China lobbies to legalise rice trade

The world’s most populous nation is increasing its imports of Myanmar rice each year, but from Beijing’s point of view the imports are illegal as there is no sanitary and phyto-sanitary agreement on rice standards between the two countries.

China’s commercial attaché at its Yangon embassy visited the Myanmar Rice Federation’s (MRF) office on July 14 to ask the organisation to push for an agreement, said MRF joint secretary U Lu Maw Myint Maung.

“The Chinese side wants to make the market official, from being illegal,” he said. “But the Myanmar side needs to meet the requirements to make the market official.”

Informal border rice exports to China reached 747,000 tonnes in 2013, about 60 percent of the 1.28 million tonnes exported in the year. In 2011, there were only 6000 tonnes in rice export to China, according to a June report by the World Bank.

Myanmar rice traders have said they are aiming to capitalise on growing demand in China, particularly as Beijing’s relationship sours with Vietnam over the South China Sea. Vietnam is one of the largest exporters to China.

Although exports to China are legal from Myanmar’s point of view, Beijing requires a sanitary and phyto-sanitary agreement guaranteeing health standards. Cambodia signed a similar agreement with China in 2010, which allows the country to export officially, but requires its milled exports to follow Chinese plant quarantine rules, including being certified free from particular pests through a third-party inspection.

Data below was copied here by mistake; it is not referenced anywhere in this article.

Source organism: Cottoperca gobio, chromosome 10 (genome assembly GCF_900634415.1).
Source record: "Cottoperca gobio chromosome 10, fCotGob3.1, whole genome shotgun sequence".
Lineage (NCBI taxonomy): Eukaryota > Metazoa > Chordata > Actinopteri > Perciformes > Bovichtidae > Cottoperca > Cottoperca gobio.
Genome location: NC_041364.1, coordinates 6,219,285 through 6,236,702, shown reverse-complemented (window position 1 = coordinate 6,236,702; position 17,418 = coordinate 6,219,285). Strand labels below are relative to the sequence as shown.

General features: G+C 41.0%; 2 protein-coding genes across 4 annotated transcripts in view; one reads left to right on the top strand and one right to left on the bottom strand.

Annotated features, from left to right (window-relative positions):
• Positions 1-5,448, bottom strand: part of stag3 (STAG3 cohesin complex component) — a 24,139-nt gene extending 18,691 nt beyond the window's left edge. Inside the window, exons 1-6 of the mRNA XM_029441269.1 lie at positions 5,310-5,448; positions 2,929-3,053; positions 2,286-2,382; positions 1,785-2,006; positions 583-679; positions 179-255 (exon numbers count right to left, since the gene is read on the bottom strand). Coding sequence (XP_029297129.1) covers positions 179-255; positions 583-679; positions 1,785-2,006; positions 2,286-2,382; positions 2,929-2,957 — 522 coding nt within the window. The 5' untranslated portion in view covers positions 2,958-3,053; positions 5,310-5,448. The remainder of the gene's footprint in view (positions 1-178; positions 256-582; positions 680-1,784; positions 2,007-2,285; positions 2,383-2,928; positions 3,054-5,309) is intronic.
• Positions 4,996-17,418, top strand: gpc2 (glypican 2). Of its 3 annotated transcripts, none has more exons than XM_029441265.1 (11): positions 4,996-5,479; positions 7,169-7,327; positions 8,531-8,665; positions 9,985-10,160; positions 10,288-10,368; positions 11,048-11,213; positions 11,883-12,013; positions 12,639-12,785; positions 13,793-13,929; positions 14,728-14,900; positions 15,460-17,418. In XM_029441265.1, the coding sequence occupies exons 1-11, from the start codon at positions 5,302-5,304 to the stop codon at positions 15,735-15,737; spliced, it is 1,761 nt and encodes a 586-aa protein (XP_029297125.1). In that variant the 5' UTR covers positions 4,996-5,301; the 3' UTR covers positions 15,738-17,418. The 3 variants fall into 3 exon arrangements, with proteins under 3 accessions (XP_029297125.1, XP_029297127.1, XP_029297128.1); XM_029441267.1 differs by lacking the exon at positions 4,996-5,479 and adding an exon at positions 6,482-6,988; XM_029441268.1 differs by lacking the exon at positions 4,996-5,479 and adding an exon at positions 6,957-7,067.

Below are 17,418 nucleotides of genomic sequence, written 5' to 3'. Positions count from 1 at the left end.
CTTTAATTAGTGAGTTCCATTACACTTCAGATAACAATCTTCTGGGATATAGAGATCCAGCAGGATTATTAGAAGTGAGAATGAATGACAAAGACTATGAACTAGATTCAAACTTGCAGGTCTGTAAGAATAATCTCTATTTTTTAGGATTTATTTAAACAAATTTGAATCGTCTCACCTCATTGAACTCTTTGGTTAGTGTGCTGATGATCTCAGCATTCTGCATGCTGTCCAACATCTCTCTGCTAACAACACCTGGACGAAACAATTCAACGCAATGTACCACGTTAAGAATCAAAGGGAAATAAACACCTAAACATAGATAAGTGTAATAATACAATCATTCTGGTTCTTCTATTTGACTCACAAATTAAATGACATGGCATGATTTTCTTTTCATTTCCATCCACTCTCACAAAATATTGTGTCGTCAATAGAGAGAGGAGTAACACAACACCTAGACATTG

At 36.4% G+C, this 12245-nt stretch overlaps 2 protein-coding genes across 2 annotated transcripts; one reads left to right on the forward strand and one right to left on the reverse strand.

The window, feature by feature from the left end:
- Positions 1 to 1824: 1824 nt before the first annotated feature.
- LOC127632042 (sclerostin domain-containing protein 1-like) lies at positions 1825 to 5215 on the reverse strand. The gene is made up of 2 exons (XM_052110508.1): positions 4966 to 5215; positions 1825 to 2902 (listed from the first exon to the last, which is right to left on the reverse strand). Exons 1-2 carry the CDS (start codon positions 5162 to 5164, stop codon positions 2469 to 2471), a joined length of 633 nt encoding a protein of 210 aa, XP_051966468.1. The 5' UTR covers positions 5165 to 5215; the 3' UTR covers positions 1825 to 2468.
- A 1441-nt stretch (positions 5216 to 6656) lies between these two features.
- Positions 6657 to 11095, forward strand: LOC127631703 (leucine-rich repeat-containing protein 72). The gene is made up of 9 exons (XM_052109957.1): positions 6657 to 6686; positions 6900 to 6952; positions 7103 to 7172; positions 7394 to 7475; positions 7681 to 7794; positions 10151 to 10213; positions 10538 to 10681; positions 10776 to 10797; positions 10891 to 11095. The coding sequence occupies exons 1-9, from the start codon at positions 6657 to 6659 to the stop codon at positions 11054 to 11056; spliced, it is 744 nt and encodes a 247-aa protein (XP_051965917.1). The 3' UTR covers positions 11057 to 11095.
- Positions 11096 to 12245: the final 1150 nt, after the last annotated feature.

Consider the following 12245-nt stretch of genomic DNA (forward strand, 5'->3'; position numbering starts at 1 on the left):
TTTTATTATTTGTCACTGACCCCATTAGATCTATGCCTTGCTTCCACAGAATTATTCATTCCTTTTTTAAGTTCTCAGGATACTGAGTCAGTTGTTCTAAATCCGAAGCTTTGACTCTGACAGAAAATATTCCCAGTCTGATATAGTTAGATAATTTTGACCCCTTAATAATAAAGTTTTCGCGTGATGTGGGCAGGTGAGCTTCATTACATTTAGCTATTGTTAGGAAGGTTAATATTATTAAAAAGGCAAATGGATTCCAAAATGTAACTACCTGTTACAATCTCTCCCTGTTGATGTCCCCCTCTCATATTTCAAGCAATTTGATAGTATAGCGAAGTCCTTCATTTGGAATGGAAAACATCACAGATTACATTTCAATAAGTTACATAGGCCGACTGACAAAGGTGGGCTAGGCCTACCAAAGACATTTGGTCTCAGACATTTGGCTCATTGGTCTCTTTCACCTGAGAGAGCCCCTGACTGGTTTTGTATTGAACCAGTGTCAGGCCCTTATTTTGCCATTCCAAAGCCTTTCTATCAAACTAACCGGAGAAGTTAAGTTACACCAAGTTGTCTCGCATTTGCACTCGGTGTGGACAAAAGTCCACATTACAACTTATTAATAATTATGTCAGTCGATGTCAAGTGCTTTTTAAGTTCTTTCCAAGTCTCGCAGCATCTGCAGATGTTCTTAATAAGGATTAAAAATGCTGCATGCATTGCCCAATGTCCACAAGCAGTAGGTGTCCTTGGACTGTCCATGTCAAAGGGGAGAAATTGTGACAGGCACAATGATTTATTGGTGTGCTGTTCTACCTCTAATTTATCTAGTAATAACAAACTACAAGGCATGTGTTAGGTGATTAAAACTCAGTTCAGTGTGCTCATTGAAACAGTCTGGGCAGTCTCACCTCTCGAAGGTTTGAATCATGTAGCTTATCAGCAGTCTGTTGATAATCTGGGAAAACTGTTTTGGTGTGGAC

U Lu Maw Myint Maung said that Myanmar will need to ensure its rice exports do not have disease or pests as part of an agreement with China.

Experts have highlighted the need to formalise a sanitary and phyto-sanitary agreement with the People’s Republic to grow the industry.

World Bank agricultural economist Sergiy Zorya told The Myanmar Times in an exclusive interview last month that Myanmar needs to meet Chinese standards to sign an agreement. He added that Vietnam is a “very price competitive seller” to the world’s most populous nation, and China will likely think pragmatically about where it imports from, particularly if prices for the staple crop rise.

Still, some private sector officials expressed frustration there is no deal.

The Myanmar government has said for two years they are trying to get an agreement with China, but “there is no tangible result,” said U Soe Tun, another joint secretary at MRF.

“One ministry always says that another ministry has responsibility for the issue. The Chinese side has now approached Myanmar’s private sector to urge the government to take responsibility,” he said, adding the Ministry of Irrigation and Agriculture is responsible.

While officials from that ministry were not available for comment, Commerce Ministry economic advisor U Maung Aung said that ministry has been negotiating with Chinese officials on the issue directly since last year.

Legalising rice exports requires not just negotiating with Beijing officials, but also provincial officials as they often have different rules, he said.

“The [Myanmar] minister of commerce himself has negotiated to make the rice market with China official,” he said.

MRF chair U Chit Khaing told The Myanmar Times that the MRF is urging the Ministry of Agriculture and Irrigation to negotiate with Chinese officials to legalise the market.

Chinese embassy officials had not returned a request for comment as of press time.


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